How this Seedstars World winner aims to make global education and opportunities available to all

By Tenzin Norzom
November 17, 2020, Updated on : Tue Jun 22 2021 11:04:14 GMT+0000
How this Seedstars World winner aims to make global education and opportunities available to all
Based in San Francisco, Dasha Kroshkina is building edtech startup StudyFree, modelled after her own academic journey. Winner of Seedstars World and part of the 2020 cohort at Techstars, 30 percent of its clients are Indian students.
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A typical student from a small Russian town, one of her Dasha Kroshkina’s dearest possessions while growing up was a large world map. She would look at it with awe and wonder whether her dream of travelling the world would become a reality someday. 

Dasha was a smart student and always on the lookout for scholarships and grants to study abroad. These efforts paid off and now she has several degrees from international universities to her credit - 

a bachelor’s in International Business from Zhejiang University in China and a master’s in finance from Shanghai Advanced Institute of Finance, Shanghai Jiao Tong University. She also studied economics as a visiting student in Spain and completed a course in Machine Learning from Stanford University in the US, all for free. 

Dasha’s story drew a universal response every time it was shared. “Oh My God! I never knew such a thing was possible.” 

Speaking to HerStory, Dasha says, “I understood there were millions and billions of students who were smart but still think it is impossible to study abroad to  due to lack of resources, information, and a support system.” 

In September 2018, she founded StudyFree to ensure quality in terms of equal access to international opportunities for people with talent, irrespective of their background. 

How it works

After a student selects the level of education they are looking to pursue, they are required to share information regarding academic performance, co-curricular activities, voluntary and social work, among others.

StudyFree then calculates their likelihood of securing a scholarship and the time it would take for preparation. After making a payment, it guides them through admission, their stay at the foreign country, and internship and job opportunities after completing their studies.   

Dasha says the D2C platform has maintained the fee from students as a revenue source. This is because many consulting companies tend to charge revenues from schools and universities, which fail in bringing the best value for students. 

Instead, StudyFree has developed a value chain of admission process and designed a credit to commission-based marketplace for other services along the way. This includes integrating partners like language preparation organisations, exam prep institutes like IELTS, TOEFL, GMAT, and coordinating internships and careers. 

Having helped around 32,000 students so far, nearly 30 percent of StudyFree’s current clients are students from India. Dasha claims 98.2 percent of students have received either full or partial scholarships.  

The StudyFree journey


StudyFree has helped over 35,000 students globally so far

With a few hundred dollars, Dasha started the San Francisco-based venture as a manual product. As it consulted with students, the startup initially worked with Google documents and spreadsheets - where they gathered information on scholarships and grants - before integrating IT solutions.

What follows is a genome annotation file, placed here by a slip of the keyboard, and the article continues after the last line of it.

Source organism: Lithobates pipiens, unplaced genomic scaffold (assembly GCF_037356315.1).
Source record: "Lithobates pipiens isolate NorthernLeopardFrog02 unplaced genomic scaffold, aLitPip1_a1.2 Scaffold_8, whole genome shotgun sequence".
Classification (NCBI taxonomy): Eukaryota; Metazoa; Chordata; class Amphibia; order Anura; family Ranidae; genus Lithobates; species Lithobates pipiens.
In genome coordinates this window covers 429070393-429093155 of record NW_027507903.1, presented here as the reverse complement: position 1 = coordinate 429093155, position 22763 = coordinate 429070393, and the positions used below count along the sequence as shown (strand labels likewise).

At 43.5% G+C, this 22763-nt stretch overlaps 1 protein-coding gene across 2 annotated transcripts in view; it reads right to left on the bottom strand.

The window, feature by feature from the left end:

Dasha was often told the idea is not scalable and will attract funding because there is no market for it. To be precise, Dasha says she faced as many as 35 rejections in the last two years. 

However, she was resolute in pursuing the idea, stemming from her personal experience. “I think it is also the core quality of an entrepreneur – to keep going, when you can transform negativity into a driving force.”

Now in the growth stage, StudyFree received $500 000 in equity investment as the winner of Seedstars World in April this year and raised $600,000 in a pre-seed round led by Dutch venture fund Acrobator VC in August. Dasha is also part of the 2020 cohort of Techstars NY this year. 

Prior to this, the entrepreneur had been careful with expenses. “We have been very careful and focussed on being superefficient, fighting for every percentage in conversion for every dollar spent,” she says.

The startup is now looking to improve the quality of the product, processes, and working on international expansion to reach as many students as possible. 

What has worked for them is ramping up digital marketing to reach specific audiences scattered across the world. It leveraged social media platforms to build a digital growth machine and enter a new market. 

It also helped that most of the team members have experience studying abroad. The entrepreneur says, “We have a high level of empathy towards students and their problems because we have been there, understand their pain, trouble, and their dreams.”

While Dasha works out of the Silicon Valley, the startup’s 36 team members work remotely from Russia, UK, Poland, Germany, Nigeria, and Brazil, and other countries. 

Edtech startup

Challenges while going solo

Dasha is all too aware of the challenges that come with entrepreneurship. 

She says there were times when the tech person would leave in the middle of building a product and she didn’t know of a suitable candidate to take over due to lack of technical knowledge of the business. 

When dealing with newer markets like India, she also faced difficulty with the payment system initially.

Notably, COVID-19 has accelerated people’s desires to study abroad. Although they were initially doubtful about their plans in March and April due to uncertainty, Dasha says planning and preparation for studying abroad begins a year or two early and many are logging in to study abroad in September 2021, 2022, and so on.

Edited by Rekha Balakrishnan